Though I’ve not contributed many of them, you’ve seen some amazing pictures posted on Climbinghouse over the past year. Most of these photos have been taken on very nice, very expensive Canon and Nikon cameras. Eli, Ron and Charlie, all aspiring photographers, have each taken stunning, professional quality shots.
I’m told that many years ago people took photos on a something known as “film.” This film would then be transported to a drugstore to be “developed.” The photographer would then come back on a later date and collect his pictures from the “employees.” Tyler recently purchased one of these relics and has been having fun (re)discovering the lost art of film. Since I know very little about cameras in general, I asked Tyler to contribute some pictures and explain the interesting details of his new old camera…
How did you get the camera?
-Eli and I went to a camera shop in Denver to check out large format cameras, and I finally had the chance to see the AE-1 Program in person. It’s dead sexy, so I bought it. I’ve been interested in photography for a while – I enjoy seeing the images that Ron, Eli, and Charlie produce, and wanted in on the fun. Unfortunately, digital SLRs (single lens reflex) are a little too expensive for me right now, so I started researching film SLRs, and liked the AE-1 Program.
How old is the camera?
-This camera is about as old as I am. They started producing the AE-1 Program in 1981, and continued making it until the late 80’s. I’m not sure of the exact date of production of my camera, but it’s somewhere in that range.
Give me a general statement of where photography technology stood when that camera hit the market and how it stacked up – was it top of the line in it’s day?
-The camera was a bit of a bridge between two generations of camera technology. It’s predecessor, the AE-1, had an analog light meter in the viewfinder. The photographer would tell the camera how sensitive the film (ISO) in the body was, and set the shutter speed. The camera would use those two inputs to determine how much light was necessary for a proper exposure, and a needle in the viewfinder would point to the aperture that would provide that amount of light. (The aperture of a lens is the diameter of the hole through which light travels onto the film.)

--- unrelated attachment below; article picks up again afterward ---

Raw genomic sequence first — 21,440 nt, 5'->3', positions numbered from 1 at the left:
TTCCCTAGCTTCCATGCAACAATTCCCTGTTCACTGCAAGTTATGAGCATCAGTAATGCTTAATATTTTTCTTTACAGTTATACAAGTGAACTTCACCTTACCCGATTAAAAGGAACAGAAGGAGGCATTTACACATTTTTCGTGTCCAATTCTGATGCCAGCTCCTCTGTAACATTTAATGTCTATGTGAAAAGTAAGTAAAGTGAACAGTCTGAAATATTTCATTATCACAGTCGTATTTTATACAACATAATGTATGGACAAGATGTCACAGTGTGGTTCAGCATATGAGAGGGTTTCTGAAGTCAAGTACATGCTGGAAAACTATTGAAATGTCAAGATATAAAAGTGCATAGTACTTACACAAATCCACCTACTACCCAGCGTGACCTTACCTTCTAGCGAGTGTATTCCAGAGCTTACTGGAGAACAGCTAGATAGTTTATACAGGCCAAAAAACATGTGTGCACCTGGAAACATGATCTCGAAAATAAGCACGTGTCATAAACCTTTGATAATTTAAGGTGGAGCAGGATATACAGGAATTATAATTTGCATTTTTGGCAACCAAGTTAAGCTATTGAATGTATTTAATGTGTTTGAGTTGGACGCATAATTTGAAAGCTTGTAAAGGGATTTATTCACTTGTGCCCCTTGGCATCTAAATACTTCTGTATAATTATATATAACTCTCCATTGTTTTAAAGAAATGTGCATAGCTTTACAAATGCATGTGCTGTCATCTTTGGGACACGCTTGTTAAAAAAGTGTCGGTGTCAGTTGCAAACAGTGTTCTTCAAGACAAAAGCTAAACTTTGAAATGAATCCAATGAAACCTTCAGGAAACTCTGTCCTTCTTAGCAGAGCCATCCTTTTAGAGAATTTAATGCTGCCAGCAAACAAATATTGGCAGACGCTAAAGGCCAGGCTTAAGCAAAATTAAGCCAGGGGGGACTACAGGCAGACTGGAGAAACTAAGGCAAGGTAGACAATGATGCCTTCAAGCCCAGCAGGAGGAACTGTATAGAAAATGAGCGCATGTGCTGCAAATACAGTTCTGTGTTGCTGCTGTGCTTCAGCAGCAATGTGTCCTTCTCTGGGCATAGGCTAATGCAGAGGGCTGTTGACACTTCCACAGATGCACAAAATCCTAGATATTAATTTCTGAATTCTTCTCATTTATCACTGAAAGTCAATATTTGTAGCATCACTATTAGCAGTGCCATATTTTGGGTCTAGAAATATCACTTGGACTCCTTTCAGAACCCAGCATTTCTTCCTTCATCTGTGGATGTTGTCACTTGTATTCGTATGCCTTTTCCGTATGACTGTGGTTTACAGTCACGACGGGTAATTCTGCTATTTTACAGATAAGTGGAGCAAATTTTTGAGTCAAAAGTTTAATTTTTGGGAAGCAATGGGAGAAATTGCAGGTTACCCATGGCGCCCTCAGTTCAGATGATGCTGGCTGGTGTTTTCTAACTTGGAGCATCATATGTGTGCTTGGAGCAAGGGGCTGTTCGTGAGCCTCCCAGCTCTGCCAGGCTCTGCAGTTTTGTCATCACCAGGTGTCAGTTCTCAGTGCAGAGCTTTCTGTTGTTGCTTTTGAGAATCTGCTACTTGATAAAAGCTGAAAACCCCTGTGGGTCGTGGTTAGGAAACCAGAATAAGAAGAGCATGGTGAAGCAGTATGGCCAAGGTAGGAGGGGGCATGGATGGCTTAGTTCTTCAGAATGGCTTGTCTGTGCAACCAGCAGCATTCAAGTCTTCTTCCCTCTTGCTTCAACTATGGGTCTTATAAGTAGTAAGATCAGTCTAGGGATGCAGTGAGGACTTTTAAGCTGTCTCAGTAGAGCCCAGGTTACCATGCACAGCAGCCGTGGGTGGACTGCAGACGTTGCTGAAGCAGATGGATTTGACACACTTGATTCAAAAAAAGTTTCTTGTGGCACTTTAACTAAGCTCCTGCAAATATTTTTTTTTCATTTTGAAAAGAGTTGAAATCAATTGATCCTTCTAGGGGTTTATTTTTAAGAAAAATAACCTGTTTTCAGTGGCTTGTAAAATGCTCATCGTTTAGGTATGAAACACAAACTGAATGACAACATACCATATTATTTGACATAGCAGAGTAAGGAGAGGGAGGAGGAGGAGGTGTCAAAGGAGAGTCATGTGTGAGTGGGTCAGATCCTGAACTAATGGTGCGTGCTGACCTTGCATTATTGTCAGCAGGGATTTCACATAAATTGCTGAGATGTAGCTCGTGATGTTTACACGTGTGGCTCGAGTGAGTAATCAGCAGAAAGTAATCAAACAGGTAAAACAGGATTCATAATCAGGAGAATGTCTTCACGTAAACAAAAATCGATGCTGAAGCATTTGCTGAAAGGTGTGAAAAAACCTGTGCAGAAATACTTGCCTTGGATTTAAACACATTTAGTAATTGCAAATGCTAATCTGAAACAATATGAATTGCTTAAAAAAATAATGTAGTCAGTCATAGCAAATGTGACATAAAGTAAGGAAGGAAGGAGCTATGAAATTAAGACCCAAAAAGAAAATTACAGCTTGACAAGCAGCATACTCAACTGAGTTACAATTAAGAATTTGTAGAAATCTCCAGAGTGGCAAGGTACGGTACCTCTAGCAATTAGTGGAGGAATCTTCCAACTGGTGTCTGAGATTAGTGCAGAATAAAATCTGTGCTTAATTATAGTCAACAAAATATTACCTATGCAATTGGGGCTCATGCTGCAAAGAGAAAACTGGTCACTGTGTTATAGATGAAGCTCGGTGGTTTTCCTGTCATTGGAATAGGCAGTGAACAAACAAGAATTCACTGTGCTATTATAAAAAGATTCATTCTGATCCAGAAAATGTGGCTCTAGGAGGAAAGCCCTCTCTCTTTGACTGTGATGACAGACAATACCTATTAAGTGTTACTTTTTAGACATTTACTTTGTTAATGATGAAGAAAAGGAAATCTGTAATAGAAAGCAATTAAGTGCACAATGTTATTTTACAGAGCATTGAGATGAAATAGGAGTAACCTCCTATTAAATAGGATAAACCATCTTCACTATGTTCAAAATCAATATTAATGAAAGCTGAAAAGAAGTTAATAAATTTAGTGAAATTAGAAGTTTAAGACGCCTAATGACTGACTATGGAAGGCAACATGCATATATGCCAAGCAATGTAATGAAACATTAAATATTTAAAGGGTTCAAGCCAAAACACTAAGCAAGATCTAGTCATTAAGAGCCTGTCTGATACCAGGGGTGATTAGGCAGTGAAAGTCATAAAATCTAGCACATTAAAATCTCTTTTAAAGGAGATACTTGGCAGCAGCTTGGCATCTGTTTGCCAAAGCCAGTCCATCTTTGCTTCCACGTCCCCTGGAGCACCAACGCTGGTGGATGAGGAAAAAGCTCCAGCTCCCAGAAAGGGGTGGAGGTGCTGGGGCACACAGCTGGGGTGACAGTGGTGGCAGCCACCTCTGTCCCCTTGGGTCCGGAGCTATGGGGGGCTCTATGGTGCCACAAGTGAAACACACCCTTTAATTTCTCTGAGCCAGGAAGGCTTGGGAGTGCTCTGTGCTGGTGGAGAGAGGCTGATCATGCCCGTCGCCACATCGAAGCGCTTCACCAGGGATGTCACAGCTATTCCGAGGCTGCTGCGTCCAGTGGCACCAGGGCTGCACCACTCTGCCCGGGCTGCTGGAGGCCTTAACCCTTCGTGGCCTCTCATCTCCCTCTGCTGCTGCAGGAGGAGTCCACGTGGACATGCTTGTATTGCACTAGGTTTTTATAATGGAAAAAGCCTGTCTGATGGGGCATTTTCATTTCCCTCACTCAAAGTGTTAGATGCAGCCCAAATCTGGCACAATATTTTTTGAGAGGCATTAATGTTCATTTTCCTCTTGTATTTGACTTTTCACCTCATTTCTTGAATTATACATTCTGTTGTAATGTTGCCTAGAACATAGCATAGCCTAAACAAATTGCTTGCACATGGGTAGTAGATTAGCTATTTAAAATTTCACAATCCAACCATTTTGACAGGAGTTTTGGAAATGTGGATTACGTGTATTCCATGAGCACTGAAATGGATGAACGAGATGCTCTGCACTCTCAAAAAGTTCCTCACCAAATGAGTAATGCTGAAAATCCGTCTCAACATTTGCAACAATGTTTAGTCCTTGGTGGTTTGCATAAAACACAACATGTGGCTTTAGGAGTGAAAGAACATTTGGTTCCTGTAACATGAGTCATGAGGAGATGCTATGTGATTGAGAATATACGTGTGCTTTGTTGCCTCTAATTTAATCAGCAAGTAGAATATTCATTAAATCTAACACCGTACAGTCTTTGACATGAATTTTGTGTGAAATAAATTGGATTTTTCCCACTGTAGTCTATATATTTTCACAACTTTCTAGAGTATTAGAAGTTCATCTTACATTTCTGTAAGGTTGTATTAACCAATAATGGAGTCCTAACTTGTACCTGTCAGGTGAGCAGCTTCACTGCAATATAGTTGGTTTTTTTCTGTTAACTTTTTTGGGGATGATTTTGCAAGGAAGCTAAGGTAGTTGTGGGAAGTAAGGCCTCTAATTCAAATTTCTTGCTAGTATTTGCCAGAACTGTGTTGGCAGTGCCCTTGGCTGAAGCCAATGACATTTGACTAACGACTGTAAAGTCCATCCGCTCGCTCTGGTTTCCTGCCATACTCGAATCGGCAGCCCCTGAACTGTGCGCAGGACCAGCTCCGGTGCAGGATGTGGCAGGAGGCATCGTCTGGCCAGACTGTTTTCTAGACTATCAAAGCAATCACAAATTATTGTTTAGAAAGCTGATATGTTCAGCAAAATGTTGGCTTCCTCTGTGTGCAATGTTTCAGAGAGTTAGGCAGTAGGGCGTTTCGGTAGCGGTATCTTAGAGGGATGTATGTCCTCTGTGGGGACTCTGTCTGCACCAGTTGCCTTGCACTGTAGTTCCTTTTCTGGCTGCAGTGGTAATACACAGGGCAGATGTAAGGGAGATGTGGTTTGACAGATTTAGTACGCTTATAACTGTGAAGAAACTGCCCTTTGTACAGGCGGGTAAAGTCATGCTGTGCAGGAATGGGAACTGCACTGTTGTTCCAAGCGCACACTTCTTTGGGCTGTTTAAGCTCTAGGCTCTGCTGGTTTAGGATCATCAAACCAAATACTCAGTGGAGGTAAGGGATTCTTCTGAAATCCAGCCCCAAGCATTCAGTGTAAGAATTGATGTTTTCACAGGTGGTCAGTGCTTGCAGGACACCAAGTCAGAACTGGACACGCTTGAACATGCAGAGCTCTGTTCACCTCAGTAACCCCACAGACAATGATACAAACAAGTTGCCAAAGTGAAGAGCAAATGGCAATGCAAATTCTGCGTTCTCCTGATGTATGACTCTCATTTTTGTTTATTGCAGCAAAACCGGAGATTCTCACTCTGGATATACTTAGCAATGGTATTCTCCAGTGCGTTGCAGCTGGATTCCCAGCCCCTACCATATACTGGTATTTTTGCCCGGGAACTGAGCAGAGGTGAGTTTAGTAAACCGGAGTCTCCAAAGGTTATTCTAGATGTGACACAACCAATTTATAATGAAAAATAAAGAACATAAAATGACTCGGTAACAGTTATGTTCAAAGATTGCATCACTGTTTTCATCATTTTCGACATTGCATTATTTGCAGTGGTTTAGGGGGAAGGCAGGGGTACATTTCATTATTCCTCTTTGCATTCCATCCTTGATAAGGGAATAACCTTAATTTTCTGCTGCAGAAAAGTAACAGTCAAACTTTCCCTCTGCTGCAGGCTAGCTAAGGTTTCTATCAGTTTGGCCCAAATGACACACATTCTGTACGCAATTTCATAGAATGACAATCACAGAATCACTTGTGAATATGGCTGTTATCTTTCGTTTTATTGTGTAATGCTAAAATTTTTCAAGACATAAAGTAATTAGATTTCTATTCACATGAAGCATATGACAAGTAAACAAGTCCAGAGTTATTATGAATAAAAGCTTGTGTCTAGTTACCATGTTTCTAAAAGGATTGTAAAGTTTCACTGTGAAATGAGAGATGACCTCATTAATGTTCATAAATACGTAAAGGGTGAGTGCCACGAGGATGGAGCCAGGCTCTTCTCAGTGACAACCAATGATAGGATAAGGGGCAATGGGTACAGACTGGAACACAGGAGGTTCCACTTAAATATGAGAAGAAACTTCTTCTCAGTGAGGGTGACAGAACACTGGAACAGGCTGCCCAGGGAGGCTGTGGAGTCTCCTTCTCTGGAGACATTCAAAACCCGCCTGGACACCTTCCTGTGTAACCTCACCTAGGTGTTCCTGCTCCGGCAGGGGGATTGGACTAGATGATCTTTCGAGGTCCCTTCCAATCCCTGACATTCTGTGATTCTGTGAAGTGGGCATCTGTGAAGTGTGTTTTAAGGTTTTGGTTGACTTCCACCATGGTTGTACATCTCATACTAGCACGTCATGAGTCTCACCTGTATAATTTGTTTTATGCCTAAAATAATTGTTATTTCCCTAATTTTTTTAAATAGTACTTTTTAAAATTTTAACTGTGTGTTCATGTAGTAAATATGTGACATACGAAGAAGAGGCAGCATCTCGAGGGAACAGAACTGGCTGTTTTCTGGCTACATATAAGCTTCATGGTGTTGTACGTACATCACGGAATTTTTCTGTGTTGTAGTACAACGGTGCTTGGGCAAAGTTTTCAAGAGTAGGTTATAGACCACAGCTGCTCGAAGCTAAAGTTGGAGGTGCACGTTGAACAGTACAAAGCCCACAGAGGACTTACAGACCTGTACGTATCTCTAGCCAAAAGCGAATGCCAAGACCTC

The AE-1 Program added an automatic mode – turn the lens aperture to “Automatic,” the shutter speed to “Program,” and the camera chooses shutter speed and aperture for the photographer. Ballin’.
The next generation of Canon cameras were the Rebel EOS’s, and they represented big steps up in technology. They added autofocusing lenses, and many more automatic functions.
How do you get film developed and digital images?
– I’m doing a little research into this right now. There are a number of places that will develop the film for you, which is great, as I have no facilities, or knowledge with which to develop the film myself. The shops will scan the developed film, and burn the images onto a disc. I’ve had two rolls developed and scanned so far, and the image quality is poor. The shops are scanning at a much lower resolution than should be possible, so I’m going to take the next roll to Photo Express, where they’ll scan at a much higher resolution.
A note about the black and white film you used for the bouldering pics.
-One of the nice things about black and white film photography is that film has better contrast ratio available than digital. That means that the blacks are blacker, the lights are lighter, and there’s an infinite spectrum of gray. Of course, if the film is getting scanned, then we’re back to digital shades of gray. This is where making prints comes in handy, but I’ll have to do some more research into enlarging photos myself.
Any more cool/useful info.
-I like the AE-1 Program, because it has a reputation as a solid, dependable camera with great image quality, and its simple. No menus to navigate, no lens correction, no in-camera contrast, brightness, saturation, no nothing. Just shutter, aperture, and ISO. No shot previews, no delete button. You decide your depth of field with aperture, compose your shot, focus, and shoot, if the shot’s worth taking. It’s great.
Thanks to Tyler for some great photos and info!